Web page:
We really like the fact that there were only two stickers on the notebook, and they aligned nicely with the notebook. Yes, we do understand that a final retail version has to come with a Windows 7 sticker, but if I were you, I would remove every sticker sans one or maybe two nVidia ones.Everything is stylish and there aren't any excessive design faults typical for Far Eastern vendors
The full-sized keyboard is a delight to type on. It is really good to see that more and more notebooks are adopting Intel’s genius patent of taking the air from the holes in the keyboard for cooling as it not just cools down the components but also creates a tiny amount of airflow around the keyboard. No sweaty palms here, that is. There are only three special keys on the whole laptop: The ExpressGate button is located above the Escape key, Power button is located on the right, above the End key, and large single key in the middle for left- and right-click below the touchpad. Every other command is located on some of the keyboard keys and you have t ouse a Function Key plus that particular key to execute command [WiFi On/off, Standby Change Screen, Play/Pause, loudness etc.].
The second thing that we really liked is the inclusion of a multi-touch touchpad. Asus was the first company to incorporate multi-touch pads even on their netbooks, back in the day when Apple was only switching to the PC platform.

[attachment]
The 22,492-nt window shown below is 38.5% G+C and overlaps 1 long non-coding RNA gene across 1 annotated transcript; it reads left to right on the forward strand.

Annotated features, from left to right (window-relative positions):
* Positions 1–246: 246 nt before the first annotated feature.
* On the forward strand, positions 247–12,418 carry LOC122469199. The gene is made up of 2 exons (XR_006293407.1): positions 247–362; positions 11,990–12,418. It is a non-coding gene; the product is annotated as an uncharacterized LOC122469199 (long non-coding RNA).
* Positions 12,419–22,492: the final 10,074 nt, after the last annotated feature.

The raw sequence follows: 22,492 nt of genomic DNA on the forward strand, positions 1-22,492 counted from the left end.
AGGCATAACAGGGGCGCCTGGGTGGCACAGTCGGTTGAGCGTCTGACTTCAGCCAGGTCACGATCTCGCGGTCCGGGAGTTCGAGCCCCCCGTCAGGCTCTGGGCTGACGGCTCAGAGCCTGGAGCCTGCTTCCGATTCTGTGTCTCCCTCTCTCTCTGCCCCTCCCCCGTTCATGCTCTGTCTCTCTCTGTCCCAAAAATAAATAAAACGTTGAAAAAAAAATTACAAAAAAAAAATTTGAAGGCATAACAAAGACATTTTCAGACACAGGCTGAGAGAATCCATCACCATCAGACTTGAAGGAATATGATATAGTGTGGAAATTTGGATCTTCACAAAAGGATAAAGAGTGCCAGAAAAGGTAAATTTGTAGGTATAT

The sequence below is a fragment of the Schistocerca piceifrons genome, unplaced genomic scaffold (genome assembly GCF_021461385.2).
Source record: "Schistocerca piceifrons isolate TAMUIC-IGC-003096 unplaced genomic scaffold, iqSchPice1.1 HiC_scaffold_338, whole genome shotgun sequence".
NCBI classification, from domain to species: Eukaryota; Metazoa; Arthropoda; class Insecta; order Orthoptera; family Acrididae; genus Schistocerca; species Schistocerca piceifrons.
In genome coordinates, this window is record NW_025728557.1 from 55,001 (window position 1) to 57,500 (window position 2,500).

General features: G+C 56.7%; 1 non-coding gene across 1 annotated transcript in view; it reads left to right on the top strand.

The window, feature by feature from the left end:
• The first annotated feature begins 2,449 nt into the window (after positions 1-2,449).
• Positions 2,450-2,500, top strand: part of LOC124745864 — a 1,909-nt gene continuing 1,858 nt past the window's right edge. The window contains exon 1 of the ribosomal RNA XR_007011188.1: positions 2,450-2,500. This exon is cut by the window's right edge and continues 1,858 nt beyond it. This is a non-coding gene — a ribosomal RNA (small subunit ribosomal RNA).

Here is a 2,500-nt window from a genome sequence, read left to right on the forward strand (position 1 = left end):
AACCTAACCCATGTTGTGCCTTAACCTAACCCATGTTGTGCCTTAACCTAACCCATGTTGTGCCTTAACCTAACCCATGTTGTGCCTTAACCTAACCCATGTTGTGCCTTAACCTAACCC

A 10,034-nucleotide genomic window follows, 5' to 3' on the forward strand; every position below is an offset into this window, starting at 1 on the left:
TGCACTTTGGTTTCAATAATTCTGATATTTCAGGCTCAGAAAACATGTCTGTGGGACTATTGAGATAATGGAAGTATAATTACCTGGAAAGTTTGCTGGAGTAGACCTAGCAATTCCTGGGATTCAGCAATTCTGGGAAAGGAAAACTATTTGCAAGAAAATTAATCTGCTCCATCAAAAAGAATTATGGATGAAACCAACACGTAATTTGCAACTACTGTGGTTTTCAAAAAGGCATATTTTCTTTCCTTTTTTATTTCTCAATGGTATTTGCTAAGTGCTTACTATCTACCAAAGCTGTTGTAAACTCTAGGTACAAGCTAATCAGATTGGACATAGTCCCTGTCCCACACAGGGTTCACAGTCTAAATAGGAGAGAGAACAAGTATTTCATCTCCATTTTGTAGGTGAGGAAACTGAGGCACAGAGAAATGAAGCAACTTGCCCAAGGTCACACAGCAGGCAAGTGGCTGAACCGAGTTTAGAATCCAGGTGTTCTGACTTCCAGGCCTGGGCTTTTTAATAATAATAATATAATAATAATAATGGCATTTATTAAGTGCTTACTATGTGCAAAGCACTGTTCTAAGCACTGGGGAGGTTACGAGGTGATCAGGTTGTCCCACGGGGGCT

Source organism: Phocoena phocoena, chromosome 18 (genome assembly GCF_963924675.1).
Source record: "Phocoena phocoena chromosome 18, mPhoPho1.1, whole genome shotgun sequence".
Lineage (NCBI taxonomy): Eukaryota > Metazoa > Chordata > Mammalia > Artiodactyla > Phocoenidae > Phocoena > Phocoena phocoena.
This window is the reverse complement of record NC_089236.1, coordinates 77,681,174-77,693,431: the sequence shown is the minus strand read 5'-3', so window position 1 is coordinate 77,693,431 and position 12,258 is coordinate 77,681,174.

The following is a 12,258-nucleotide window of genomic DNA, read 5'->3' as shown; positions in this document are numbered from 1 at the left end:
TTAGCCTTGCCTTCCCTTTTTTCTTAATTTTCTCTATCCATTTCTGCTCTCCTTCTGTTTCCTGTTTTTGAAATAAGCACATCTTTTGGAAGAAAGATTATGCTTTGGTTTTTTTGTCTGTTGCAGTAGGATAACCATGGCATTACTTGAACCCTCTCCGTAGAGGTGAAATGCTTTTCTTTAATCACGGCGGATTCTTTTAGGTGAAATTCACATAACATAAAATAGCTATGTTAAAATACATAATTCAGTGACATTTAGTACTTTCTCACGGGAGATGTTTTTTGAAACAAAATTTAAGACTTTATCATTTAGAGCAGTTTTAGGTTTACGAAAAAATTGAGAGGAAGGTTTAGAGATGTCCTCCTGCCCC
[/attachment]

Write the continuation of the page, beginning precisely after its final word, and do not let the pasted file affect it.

The weakest part of this whole notebook is an optical drive unit. It’s not an issue of quality as it is rather an issue with the design. The optical unit is located on the right side of the notebook and there would be nothing wrong with that if there wasn’t for the eject button. You’ve guessed it right; eject button is located exactly at the ridge and well, you will accidentally open it… and again, and again and again. In the first week of testing, the unit opened at least a dozen of times. Given that the world is moving away from the optical drives, we hope that future versions will have a bracket in the box, so that you can put the optical drive out and who knows, gain maybe 5-10 minutes to battery life.